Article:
Below is an excerpt from Thai socialist Giles Ji Ungpakorn's latest book, Thailand’s Crisis and the Fight for Democracy. It provides an historical background to Thai politics from the pre-capitalist era, through the turmoil of the 1930s and 1970s, up to the present day. This historical understanding is important in locating the dynamics of the ruling class and the changing politics of revolt from the time of the Communist Party through to the creation of the NGOs. It has been posted at Links International Journal of Socialist Renewal with Giles Ji Ungpakorn's permission.

Giles Ji Ungpakorn is a political commentator and dissident. In February 2009 he had to leave Thailand for exile in Britain because he was charged with lèse majesté for writing a book criticising the 2006 military coup. His latest book will be of interest to activists, academics and journalists who have an interest in Thai politics, democratisation and NGOs.

Appeal against repression in Thailand; จดหมายประท้วงการปราบปรามในประเทศไทย

Introduction by Danielle Sabai and Pierre Rousset

June 20, 2010 -- The crackdown on the opposition in Thailand and the abuses of the regime have not been met with the solidarity response and the international condemnation that the situation requires. The regime can thus freely operate and stifle the democratic movement.

News from Thailand is alarming: hundreds of people detained for violations of the emergency decree, including children; injured people chained to their hospital beds; several assassinations of local  leaders of the Red Shirts have taken place. The country is moving deeper into an authoritarian and military regime. The elite are even considering postponing the elections for six years, thus giving Prime Minister Abhisit Vejjajiva the possibility of leading the country for ten years against the will of the majority of Thai citizens.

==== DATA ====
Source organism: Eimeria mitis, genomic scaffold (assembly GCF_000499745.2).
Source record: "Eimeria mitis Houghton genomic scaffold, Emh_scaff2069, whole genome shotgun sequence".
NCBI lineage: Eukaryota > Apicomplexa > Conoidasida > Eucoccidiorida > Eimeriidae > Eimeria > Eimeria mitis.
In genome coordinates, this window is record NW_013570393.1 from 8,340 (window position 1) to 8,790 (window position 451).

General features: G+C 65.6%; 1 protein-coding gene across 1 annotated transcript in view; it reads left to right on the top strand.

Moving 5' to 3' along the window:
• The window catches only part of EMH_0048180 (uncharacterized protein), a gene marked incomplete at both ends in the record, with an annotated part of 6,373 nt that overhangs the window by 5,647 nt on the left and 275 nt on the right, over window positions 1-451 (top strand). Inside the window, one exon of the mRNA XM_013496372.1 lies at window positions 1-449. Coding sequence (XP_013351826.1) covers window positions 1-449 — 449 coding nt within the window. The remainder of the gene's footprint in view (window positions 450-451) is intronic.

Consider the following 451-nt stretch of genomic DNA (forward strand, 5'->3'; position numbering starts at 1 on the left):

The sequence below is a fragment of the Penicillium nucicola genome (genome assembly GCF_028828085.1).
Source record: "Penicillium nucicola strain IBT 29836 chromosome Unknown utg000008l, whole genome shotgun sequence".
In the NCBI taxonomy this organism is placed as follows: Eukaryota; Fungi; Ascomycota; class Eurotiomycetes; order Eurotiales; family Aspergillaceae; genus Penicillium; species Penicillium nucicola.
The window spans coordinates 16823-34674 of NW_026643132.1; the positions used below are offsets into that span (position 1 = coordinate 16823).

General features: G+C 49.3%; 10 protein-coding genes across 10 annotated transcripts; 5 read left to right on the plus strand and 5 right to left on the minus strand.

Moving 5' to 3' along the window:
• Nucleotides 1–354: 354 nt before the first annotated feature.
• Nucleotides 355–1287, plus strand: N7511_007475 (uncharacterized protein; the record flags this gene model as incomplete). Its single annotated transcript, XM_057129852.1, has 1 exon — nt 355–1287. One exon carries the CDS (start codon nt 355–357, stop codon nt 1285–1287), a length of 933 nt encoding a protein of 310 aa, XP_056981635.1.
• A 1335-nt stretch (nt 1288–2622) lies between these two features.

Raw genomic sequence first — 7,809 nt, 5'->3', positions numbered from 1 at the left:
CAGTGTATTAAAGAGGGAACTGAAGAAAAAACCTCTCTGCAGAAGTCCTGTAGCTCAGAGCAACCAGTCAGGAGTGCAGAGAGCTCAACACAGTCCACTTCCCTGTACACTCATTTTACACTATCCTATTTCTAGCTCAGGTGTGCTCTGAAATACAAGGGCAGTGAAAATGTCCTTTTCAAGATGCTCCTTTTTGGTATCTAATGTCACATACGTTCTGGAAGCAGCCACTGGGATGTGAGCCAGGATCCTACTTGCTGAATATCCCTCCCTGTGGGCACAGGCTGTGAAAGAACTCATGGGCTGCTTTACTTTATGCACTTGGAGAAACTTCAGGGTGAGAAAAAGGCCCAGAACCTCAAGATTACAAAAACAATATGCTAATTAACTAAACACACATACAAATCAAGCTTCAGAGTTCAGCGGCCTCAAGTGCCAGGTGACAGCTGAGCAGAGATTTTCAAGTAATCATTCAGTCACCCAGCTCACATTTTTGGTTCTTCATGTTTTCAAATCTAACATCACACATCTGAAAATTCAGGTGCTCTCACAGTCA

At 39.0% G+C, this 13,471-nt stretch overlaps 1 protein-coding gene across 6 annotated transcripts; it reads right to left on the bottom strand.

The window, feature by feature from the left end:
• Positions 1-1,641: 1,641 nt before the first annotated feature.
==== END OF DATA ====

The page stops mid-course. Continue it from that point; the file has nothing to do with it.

Thai society is deeply unequal in every respect. The Red Shirts have expressed loud and clear their determination to fight the injustices they suffer: they express a class movement as well as one defending regional diversity, against the establishment in Bangkok.

Philippines: The meaning of the `Noynoy' Aquino presidency

Senator Benigno Aquino III ("Noynoy" Aquino) campaigns in Manila.

By Reihana Mohideen

(Based on interviews with leaders of the Philippines left, Frank Pascual, Sonny Melencio and Ric Reyes.)

June 13, 2010 -- On June 9 Senator Benigno Aquino III ("Noynoy" Aquino) of the Liberal Party, the son of former President Cory Aqunio, was proclaimed president by the Philippines Congress. Noynoy was a former senator “with little legislative record to speak of”, according to the Philippine Daily Inquirer newspaper, which nevertheless campaigned hard for Noynoy Aquino’s presidency, soon after Cory Aquino’s death in August 2009.

Paradoxically, with the restoration of the Aquinos to the presidency, the elections have also resulted in the restoration of the Marcoses to national politics, with the former dictator's son Bongbong Marcos being elected to the Senate, Imelda Marcos winning a seat in Congress and her daughter Imee Marcos winning the governorship of their political bailiwick, the province of Ilocos Norte.

Filipinas: apuntes sobre las elecciones del pasado 10 de mayo

Nuestro amigo Sonny Melencio, histórico dirigente de la izquierda socialista filipina, hace un agudo balance analítico de la situación política del país asiático.